Our job can be a lot of fun sometimes. For instance, a little over a week we had the pleasure of helping a great software as a service company called Wiggio.com host publicity stunts on 50+ college campuses across the United States. Called the Wiggio.com Nearly Naked Group Run (yes, really) the “fun run” invited students to strip down to their underwear, donate their clothes to charity and burn off some energy with a 1 mile run around their campus.
You can see some photos from the Wiggio.com Nearly Naked Group Run at the end of this post, but leading the project reminded me how effective a well-crafted event can be in building brand awareness and generating customer action. Whether you have events already in the planning stages or are considering taking the plunge, below are 6 tips and tricks that we’ve learned over the years for making sure your events not only go well, but also positively impact the bottom line.
As the saying goes, “begin with the end in mind.” You’re investing real money in an event because you want something specific as a result. For Wiggio, the goal was to increase brand awareness and generate user account registrations, but it could really be anything. Onsite sales, media coverage, an increase in positive consumer sentiment, social media mentions, etc. Challenge yourself to meet or exceed a measurable standard rather than do an event simply because your companies does one every year.
The media at large (not mention your target audience) are busy people and if you want them to take time out of their day to spend it with your brand you better give them a good reason. The most compelling events that draw the widest attention end up that way because the concept is sticky and differentiated. For Wiggio, we seared attention from students and the media with a mix of fun and a good cause – but you could do it with an interesting speaker, live performance or product demo. As long as its big in concept, engaging in practice, preferably entertaining and relatable to what you’re selling then you very likely have a winner on your hands.
Every great event I’ve ever been involved with has resulted in at least one incredible photograph or video segment that played well to the media and to customers. When you’re creating your event concept envision what you want that picture to be. Is it a group photo of attendees? The performer looking incredible on stage? Or how about your CEO smiling and having a good time? Whatever it is, craft every aspect of the event to increase the likelihood that you can capture that image. Your PR department will thank you for it later.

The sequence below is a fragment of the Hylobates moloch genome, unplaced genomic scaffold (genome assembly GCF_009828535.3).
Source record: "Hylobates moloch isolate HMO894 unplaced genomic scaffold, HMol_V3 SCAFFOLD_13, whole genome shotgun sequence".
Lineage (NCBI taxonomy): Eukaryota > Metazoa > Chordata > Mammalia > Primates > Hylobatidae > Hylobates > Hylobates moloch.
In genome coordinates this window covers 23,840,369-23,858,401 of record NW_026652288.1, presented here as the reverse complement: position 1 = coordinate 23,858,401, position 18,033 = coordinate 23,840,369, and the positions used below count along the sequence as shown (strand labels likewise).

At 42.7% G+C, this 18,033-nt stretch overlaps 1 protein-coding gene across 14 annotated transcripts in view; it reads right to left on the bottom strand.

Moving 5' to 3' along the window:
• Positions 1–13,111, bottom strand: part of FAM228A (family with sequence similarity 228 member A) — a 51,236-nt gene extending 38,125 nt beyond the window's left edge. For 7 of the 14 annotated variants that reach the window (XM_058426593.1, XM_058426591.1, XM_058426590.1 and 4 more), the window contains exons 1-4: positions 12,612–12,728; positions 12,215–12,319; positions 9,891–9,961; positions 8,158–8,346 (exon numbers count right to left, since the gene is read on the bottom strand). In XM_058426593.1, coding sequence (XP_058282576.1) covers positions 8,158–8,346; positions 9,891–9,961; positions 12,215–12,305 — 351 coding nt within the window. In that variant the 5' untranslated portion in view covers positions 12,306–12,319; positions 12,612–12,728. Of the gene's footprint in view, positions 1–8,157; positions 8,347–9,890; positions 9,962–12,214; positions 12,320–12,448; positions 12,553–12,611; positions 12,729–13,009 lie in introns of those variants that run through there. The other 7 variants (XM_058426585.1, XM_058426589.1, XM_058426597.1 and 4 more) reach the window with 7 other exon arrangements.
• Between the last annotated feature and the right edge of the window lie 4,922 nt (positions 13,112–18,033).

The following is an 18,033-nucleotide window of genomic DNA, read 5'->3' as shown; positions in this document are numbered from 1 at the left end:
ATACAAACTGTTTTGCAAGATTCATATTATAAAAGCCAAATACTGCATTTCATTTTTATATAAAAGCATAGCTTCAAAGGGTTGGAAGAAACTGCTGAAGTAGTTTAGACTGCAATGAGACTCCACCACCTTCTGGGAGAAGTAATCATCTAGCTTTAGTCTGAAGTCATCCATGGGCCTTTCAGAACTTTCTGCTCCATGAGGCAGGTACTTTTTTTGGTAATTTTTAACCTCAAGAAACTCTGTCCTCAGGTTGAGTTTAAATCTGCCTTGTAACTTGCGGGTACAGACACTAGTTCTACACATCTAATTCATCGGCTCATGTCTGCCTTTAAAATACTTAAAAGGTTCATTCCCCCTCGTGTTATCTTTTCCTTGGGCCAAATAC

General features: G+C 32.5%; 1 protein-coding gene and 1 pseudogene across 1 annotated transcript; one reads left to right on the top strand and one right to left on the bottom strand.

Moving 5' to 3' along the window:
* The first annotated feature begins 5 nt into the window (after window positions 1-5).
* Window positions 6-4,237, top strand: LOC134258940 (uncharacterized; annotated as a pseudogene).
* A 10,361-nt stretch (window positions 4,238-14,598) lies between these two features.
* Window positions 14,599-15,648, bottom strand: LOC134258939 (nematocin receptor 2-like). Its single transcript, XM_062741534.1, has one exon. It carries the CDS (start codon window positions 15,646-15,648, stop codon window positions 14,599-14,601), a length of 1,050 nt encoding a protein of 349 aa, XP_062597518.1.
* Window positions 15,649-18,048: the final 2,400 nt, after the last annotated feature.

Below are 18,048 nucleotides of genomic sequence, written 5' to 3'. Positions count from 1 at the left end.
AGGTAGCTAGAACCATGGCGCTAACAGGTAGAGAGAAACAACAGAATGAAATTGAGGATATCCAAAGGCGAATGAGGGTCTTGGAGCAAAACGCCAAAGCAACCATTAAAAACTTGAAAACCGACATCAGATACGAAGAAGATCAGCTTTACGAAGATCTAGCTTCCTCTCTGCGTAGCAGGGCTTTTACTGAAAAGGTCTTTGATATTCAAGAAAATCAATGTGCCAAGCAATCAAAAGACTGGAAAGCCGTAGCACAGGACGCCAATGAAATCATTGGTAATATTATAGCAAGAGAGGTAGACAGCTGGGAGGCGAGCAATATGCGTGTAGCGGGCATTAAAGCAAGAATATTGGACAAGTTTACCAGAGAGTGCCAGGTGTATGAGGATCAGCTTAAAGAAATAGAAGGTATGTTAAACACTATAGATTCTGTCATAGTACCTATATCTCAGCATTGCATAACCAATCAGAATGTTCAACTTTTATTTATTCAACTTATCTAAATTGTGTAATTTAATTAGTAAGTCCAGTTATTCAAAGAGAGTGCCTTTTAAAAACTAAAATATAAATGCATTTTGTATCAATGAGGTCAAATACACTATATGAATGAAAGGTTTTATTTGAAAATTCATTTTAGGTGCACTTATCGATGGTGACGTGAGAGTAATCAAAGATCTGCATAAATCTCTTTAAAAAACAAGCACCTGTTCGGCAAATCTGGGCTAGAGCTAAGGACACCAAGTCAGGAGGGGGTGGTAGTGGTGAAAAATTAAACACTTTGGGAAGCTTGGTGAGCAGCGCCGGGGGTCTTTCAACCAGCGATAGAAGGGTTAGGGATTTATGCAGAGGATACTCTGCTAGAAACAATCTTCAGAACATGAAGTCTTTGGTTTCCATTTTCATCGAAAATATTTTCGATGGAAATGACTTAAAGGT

Everyone who touches any aspect of the event should have a voice in the production – the brand manager, public relations department, sales team, social media folks, the event production team, etc. You’ll need to make sure you address everyone’s concerns and needs, of course, but the real value is to get ideas and input from a diverse crowd. The PR department can help you understand what will interest the media. Your sales team can give you insight into the questions they’re fielding from prospects (which could impact the programming of your event). The list goes on. Moral of the story – bring together key stakeholders early in the planning process and keep them engaged throughout the production. If you do, you’ll end up with a better and more effective event in the end.
The experience for attendees, your broader target audience and the media begins from the moment you announce the event to well beyond the actual day-of. Be sure to create compelling content before, during and after the event to drive opportunities for engagement with your brand. For instance, for Wiggio we utilized social media to spark excitement and conversation with students, engaged the campus newspaper to showcase pictures from the event and continue to drive dialogue after-the-event through social media discussion from attendees and video of the run. Events are rich sources of content, so use it to its fullest.
Like all good lead generation initiatives, make sure that you’re asking for some type of action from the target audience – before, during and after the event. Get your attendees to RSVP (with their email address, preferably) or share event details with friends on social networks. Ask the media to voice their thoughts on the event and your brand. How about the customer’s feedback? The more action and conversation you can drive the higher value the experience will be for attendees, the community as a whole and your company.
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